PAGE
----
22 B. 5 Pictures in the Mind (continued) Illustrate and complete questions (1-7) on pgs , be prepared to discuss them.

23 B.4-B.5 Quiz

24 HW Notes on B.6 and Answer B.7 questions (1-3) on pgs , be prepared to discuss them.

25 B. 6 Symbols, Formulas and Equations Each element is assigned a chemical symbol. – Understood by scientist throughout world – First letter capitalized Examples: carbon (C), calcium (Ca) The symbols for the 5 most common elements in the Universe 1.H 2.He 3. O 4.C 5.Ne

26 B. 6 Symbols, Formulas and Equations (continued) All known elements are organized into the periodic table of elements.

27 B. 6 Symbols, Formulas and Equations (continued) Chemical formulas represent the different chemical substances. Example: sugar C 12 H 22 O 11 Chemical symbol represents each chemical present A subscript indicates how many atoms are present in one unit.

28 B. 6 Symbols, Formulas and Equations (continued) Chemical equations summarize the details of a particular chemical reaction. Chemical reactions involve the breaking and forming of chemical bonds, causing atoms to rearrange into new substances. Example: hydrogen and oxygen become water. 2 H 2 + O 2  2 H 2 O

29 B. 6 Symbols, Formulas and Equations (continued) The original starting substances in a chemical reaction are called reactants. 2 H 2 + O 2  2 H 2 O The new substance(s) formed are the products.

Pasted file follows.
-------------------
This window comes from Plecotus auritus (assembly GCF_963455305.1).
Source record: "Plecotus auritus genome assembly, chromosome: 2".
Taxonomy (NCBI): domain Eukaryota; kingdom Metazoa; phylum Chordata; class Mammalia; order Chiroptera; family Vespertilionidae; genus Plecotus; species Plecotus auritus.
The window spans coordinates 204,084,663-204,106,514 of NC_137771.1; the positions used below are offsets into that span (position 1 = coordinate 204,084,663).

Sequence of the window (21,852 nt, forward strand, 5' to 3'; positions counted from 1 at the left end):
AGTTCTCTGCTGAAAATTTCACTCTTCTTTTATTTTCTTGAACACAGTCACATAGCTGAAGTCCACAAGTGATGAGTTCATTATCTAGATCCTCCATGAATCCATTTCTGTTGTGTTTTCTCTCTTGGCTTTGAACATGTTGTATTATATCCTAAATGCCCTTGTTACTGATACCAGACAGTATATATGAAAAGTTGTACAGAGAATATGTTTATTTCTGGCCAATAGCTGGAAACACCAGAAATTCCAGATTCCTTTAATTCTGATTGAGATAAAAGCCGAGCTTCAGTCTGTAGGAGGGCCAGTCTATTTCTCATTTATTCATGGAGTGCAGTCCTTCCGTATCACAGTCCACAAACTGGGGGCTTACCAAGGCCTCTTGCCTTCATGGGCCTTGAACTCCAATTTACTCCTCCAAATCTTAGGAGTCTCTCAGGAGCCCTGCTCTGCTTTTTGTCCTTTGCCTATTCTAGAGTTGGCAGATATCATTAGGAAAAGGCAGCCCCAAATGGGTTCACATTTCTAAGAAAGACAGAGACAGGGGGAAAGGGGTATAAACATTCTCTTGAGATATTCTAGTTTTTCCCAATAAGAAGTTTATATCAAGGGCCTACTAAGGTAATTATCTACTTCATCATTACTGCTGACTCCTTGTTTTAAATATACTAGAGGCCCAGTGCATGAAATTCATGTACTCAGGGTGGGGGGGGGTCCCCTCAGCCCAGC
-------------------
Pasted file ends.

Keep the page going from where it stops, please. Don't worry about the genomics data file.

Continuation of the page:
30 B. 6 Symbols, Formulas and Equations (continued) A handful of elements exist as two bonded elements of the same atom, these are called diatomic molecules. Example: hydrogen gas (H 2 ) and oxygen gas (O 2 )

31 B. 7 Symbols, Formulas and Equations – Developing Skills 1. a. Name the element represented by each of the symbols I.P II.Ni III.Cu IV.Co V.Br VI.K VII.Na VIII.Fe b. Which elements in questions 1a have symbols that correspond to their English name? c. Which is more likely to be the same throughout the world – an element’s symbol or its name? Phosphorous Nickel Copper Cobalt Bromine Potassium Sodium Iron

32 B. 7 Symbols, Formulas and Equations – Developing Skills (continued) 2. Name and number the elements a)H 2 O 2H 2 O 2 b)CaCl 2 c)NaHCO 3 d)H 2 SO 4 Hydrogen Peroxide = 2 hydrogens and 2 oxygens Calcium Chloride = 1 calcium and 2 chlorines Sodium hydrogen carbonate = 1 sodium, 1 hydrogen, 1 carbon & 3 oxygens Sulfuric acid = 2 hydrogens, 1 sulfur & 4 oxygens